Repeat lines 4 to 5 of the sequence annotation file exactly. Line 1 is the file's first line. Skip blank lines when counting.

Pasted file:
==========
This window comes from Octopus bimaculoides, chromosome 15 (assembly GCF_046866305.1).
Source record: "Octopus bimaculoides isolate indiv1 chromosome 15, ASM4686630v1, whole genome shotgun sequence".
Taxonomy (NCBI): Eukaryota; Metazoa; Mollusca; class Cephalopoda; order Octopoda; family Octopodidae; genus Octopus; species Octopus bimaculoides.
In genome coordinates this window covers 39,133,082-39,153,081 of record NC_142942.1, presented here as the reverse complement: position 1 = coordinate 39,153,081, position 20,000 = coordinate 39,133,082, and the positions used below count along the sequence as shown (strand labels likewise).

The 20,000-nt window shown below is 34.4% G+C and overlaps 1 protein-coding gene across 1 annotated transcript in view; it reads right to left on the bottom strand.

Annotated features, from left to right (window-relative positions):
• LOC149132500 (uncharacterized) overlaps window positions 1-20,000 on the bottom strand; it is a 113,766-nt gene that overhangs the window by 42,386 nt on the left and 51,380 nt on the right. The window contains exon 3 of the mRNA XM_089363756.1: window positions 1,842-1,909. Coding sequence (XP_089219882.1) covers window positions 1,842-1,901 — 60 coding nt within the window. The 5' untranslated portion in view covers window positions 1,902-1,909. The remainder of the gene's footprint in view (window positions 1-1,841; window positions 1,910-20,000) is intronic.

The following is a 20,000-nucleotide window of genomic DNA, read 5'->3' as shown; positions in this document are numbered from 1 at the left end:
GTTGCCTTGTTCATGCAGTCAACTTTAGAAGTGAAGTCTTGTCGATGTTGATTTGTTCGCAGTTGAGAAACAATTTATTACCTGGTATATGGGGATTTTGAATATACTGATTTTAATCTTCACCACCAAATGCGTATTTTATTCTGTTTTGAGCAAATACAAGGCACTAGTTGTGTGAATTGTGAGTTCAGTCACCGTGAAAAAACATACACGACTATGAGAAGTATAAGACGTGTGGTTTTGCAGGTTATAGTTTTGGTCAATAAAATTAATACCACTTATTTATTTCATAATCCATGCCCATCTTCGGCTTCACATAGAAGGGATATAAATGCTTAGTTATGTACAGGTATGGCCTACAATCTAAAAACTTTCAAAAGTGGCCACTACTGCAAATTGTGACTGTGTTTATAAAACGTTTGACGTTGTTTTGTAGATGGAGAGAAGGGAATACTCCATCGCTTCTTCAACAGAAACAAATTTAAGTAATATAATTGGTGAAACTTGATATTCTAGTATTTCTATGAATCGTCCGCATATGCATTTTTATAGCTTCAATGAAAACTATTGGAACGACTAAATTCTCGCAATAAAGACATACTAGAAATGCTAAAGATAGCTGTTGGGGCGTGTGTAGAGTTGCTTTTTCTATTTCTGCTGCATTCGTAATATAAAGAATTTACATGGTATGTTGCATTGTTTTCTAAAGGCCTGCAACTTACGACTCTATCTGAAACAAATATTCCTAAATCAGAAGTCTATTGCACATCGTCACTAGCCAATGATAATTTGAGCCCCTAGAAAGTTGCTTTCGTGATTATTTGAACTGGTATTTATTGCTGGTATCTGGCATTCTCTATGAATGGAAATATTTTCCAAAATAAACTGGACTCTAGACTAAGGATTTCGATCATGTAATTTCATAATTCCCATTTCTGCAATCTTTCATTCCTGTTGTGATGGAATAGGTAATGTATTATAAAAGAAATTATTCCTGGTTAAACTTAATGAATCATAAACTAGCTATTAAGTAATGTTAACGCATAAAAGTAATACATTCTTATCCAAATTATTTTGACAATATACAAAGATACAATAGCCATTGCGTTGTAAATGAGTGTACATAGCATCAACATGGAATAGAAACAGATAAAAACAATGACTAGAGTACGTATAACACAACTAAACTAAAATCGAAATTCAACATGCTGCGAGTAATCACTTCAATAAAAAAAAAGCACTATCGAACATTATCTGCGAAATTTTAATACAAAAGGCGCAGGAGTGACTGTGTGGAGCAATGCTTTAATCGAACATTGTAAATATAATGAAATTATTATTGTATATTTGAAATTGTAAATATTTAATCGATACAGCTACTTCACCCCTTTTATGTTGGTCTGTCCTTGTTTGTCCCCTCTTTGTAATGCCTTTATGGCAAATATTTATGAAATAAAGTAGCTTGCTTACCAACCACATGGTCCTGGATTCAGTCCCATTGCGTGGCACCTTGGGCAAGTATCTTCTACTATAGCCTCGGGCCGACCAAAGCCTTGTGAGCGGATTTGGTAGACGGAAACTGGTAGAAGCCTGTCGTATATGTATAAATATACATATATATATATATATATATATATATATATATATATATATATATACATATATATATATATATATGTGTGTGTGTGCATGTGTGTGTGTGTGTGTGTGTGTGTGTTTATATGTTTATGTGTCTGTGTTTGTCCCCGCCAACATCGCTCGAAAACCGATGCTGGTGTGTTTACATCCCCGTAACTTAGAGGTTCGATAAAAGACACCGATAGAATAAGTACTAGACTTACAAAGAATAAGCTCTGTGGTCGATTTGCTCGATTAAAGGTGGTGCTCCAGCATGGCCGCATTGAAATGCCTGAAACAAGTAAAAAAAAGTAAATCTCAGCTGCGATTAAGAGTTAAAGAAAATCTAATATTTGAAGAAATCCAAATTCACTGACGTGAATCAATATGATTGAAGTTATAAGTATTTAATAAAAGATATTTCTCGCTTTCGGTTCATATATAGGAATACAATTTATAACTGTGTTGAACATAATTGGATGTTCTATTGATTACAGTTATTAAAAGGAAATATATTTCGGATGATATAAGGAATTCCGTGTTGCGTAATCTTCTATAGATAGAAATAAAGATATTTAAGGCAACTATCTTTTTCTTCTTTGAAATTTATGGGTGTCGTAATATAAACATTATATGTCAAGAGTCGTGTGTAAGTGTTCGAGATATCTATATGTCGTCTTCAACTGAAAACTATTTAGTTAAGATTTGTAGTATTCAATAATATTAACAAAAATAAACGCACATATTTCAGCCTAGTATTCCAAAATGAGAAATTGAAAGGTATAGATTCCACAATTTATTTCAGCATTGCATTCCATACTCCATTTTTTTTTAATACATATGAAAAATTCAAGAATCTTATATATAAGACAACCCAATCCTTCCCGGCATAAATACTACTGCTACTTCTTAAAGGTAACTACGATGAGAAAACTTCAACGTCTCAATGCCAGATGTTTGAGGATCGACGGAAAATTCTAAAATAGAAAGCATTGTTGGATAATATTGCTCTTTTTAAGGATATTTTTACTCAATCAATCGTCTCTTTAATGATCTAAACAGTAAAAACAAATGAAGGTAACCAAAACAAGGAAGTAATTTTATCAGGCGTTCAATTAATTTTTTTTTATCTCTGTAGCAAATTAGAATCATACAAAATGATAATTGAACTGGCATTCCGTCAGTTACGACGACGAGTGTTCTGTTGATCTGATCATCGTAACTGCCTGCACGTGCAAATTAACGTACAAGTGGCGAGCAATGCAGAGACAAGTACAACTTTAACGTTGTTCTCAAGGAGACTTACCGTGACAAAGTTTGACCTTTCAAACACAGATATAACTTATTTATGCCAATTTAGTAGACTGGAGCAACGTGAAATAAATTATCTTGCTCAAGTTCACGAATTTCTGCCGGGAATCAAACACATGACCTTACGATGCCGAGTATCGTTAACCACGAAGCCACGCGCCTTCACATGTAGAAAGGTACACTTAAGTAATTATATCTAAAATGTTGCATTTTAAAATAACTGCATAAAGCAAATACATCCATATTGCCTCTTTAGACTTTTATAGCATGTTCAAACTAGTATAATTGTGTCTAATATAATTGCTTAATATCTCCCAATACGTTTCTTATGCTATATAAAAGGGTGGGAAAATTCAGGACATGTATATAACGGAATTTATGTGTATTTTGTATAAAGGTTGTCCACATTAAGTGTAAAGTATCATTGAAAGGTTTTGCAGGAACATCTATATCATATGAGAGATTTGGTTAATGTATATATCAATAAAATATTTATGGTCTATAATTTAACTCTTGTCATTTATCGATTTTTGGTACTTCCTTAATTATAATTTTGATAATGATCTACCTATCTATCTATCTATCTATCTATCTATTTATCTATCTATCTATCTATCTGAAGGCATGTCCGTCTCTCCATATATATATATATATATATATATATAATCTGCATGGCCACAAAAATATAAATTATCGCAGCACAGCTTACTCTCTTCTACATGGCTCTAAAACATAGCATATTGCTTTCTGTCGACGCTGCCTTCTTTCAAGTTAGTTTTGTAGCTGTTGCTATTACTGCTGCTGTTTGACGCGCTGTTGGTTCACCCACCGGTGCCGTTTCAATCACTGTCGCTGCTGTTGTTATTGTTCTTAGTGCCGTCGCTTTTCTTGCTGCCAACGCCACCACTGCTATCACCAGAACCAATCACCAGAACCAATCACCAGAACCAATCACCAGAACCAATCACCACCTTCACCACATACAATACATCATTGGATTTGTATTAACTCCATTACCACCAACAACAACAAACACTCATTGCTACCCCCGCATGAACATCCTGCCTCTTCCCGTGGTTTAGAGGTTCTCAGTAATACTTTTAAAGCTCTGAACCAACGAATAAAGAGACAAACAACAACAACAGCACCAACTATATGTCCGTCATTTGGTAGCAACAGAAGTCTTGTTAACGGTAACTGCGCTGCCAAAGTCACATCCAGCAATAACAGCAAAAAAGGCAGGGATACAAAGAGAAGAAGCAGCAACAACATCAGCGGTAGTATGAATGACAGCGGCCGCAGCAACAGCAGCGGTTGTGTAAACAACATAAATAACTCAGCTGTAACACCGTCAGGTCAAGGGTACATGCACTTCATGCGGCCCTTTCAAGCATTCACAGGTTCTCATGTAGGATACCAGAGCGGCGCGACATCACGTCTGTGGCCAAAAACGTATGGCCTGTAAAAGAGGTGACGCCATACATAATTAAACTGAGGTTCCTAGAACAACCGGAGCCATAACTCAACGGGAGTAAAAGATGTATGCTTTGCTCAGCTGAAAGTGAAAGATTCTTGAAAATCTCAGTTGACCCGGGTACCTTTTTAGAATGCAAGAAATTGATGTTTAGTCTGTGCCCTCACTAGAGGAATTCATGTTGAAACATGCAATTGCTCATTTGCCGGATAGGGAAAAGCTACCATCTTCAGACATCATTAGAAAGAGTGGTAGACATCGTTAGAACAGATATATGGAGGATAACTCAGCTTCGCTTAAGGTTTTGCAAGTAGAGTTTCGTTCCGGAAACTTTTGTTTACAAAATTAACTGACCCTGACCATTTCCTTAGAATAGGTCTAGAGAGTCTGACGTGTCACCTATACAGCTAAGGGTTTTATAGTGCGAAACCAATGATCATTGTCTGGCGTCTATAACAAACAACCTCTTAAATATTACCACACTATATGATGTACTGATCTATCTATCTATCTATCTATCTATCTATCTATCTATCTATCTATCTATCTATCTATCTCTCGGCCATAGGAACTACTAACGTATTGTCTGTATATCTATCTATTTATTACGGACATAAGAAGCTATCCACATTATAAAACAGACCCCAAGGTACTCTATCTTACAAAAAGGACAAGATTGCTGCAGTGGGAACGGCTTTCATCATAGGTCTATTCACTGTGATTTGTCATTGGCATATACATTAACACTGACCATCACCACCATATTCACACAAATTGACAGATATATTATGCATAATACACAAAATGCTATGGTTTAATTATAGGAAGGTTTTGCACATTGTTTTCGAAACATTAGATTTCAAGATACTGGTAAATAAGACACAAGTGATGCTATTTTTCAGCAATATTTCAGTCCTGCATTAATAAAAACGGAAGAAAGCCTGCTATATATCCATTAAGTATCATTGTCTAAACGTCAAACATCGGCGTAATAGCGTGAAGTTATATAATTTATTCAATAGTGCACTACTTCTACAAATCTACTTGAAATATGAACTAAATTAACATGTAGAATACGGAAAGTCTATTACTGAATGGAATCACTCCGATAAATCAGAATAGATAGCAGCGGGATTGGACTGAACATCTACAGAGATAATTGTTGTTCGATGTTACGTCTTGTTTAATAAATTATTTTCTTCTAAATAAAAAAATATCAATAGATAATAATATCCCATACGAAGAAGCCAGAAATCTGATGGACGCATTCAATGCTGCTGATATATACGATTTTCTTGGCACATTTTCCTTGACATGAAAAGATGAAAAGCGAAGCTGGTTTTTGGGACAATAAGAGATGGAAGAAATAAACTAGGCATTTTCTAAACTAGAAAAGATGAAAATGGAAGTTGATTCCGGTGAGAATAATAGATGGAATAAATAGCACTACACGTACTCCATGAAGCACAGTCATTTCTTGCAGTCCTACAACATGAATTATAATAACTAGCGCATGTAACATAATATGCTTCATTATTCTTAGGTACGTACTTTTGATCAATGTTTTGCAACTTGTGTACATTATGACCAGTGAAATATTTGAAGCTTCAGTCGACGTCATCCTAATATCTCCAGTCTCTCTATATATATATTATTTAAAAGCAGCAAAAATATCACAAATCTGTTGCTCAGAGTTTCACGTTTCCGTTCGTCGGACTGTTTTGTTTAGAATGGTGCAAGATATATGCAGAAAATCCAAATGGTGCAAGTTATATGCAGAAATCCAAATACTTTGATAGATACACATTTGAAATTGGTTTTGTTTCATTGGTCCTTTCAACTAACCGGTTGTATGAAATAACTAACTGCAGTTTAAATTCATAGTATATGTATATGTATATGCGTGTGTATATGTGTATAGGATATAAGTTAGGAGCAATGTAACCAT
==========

In genome coordinates this window covers 39,133,082-39,153,081 of record NC_142942.1, presented here as the reverse complement: position 1 = coordinate 39,153,081, position 20,000 = coordinate 39,133,082, and the positions used below count along the sequence as shown (strand labels likewise).

The 20,000-nt window shown below is 34.4% G+C and overlaps 1 protein-coding gene across 1 annotated transcript in view; it reads right to left on the bottom strand.